The Dearborn factory required a large power generation facility and, in days gone by, this was provided by a large steam engine driving generators. This machine is now nicely preserved. The scale of it is a bit hard to represent. The cylinders are huge and the controls are substantial. You can climb up on top of the whole thing to see how it went together. Surprisingly, this is not a place that was getting too many visitors which meant I was able to nose around in relative peace. It is hard to imagine what it would have been like when this enormous piece of engineering was in use and was generating the power for the plant. Now it is idle but it still looks imposing.
I know a few of the regular readers of the blog are in to trains so I hope this one pleases them. The Henry Ford Museum covers all sorts of engineering endeavors including a selection of rail vehicles. This was one of the last things we saw before we left so I didn’t explore very much. However, there was one rather large steam locomotive on display. This thing was a beast and I imagine it was quite the sight when it was in regular usage. Our visit coincided with the running of Big Boy after restoration so something similar to this can been seen for real once again!
We had visited Old Faithful on a previous trip to Yellowstone and had stayed near the falls. Therefore, I was not so desperate to see the geyser again. However, in the middle of winter, things are a lot quieter than during peak season so it was quite interesting to be there with so few people around. The geyser erupted not long after we arrived. It was quite a different experience. The low air temperatures meant that the hot water produced a lot of steam as soon as it emerged. The clouds of steam drifted downwind but they concealed the flow of water to some extent. Still, it was an impressive sight to witness and even better on a crystal clear day.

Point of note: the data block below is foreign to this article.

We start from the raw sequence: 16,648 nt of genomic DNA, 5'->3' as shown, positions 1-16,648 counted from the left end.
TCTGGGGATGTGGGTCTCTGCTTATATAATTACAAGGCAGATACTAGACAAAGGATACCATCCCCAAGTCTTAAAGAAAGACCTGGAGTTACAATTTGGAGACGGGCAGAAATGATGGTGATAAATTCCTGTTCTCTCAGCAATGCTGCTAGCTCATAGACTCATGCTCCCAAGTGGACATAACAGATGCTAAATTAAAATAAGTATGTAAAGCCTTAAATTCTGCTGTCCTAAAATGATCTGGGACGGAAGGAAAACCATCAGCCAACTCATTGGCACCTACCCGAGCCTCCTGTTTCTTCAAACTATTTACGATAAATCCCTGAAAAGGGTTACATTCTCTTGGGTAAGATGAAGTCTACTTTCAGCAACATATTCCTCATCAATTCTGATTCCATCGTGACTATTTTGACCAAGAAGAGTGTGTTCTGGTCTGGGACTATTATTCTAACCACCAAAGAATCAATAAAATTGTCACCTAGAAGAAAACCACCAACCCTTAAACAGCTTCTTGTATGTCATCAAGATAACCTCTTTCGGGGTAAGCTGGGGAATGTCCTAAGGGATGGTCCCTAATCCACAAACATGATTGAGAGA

The colorful pools of hot springs in Yellowstone can be quite stunning to see. Visiting in the deep of winter means they are surrounded with snow and ice but a lot less people. The colors are still there but the low temperatures mean that clouds of steam form above the surface. Gentle gusts of wind might briefly blow the steam away to reveal the intense colors beneath but the steam rapidly returns. As you look into the pools you can see the colors well but it makes for a harder time getting photographs. You give it a try but then just spend time enjoying the impressiveness of the pools.
Preserved locomotives seem to appear in a lot of towns in Washington and Newhalem was no exception. This old steam locomotive seemed to be particularly well preserved given the rugged location it lives in for a good chunk of the year. I assume Seattle City Light has enough cash to keep it looking good for the many visitors to the town. Indeed, getting a shot of it without someone climbing all over it took a bit of patience!
I passed this locomotive several times while in Tokyo. It was sitting in a square near Shinbashi station. I never got off but I did finally get some shots of it while we were stopped at the station. Consequently, I know nothing about it although I suppose if I was truly interested I could look it up. There must be something about it on the internet. It probably has a Wikipedia page. Guess I won’t find out though.
I made a visit to the California Railroad Museum in Sacramento for a press unveiling of a new locomotive for Caltrans. After the event was over, I headed outside to make some calls and walk along the river. The museum doesn’t just have vehicles inside. Outside are a pair of steam locomotives too. They are beefy looking things too. Finished in black, they make for a difficult thing to photograph on a sunny day and the iPhone camera handled it surprisingly well.
I was quite taken with the texture around the boiler area where the outside of the loco includes a large array of rivets. I don’t know whether they were recently restored or just are well looked after but they were an impressive sight and attracted a large number of people having their pictures taken.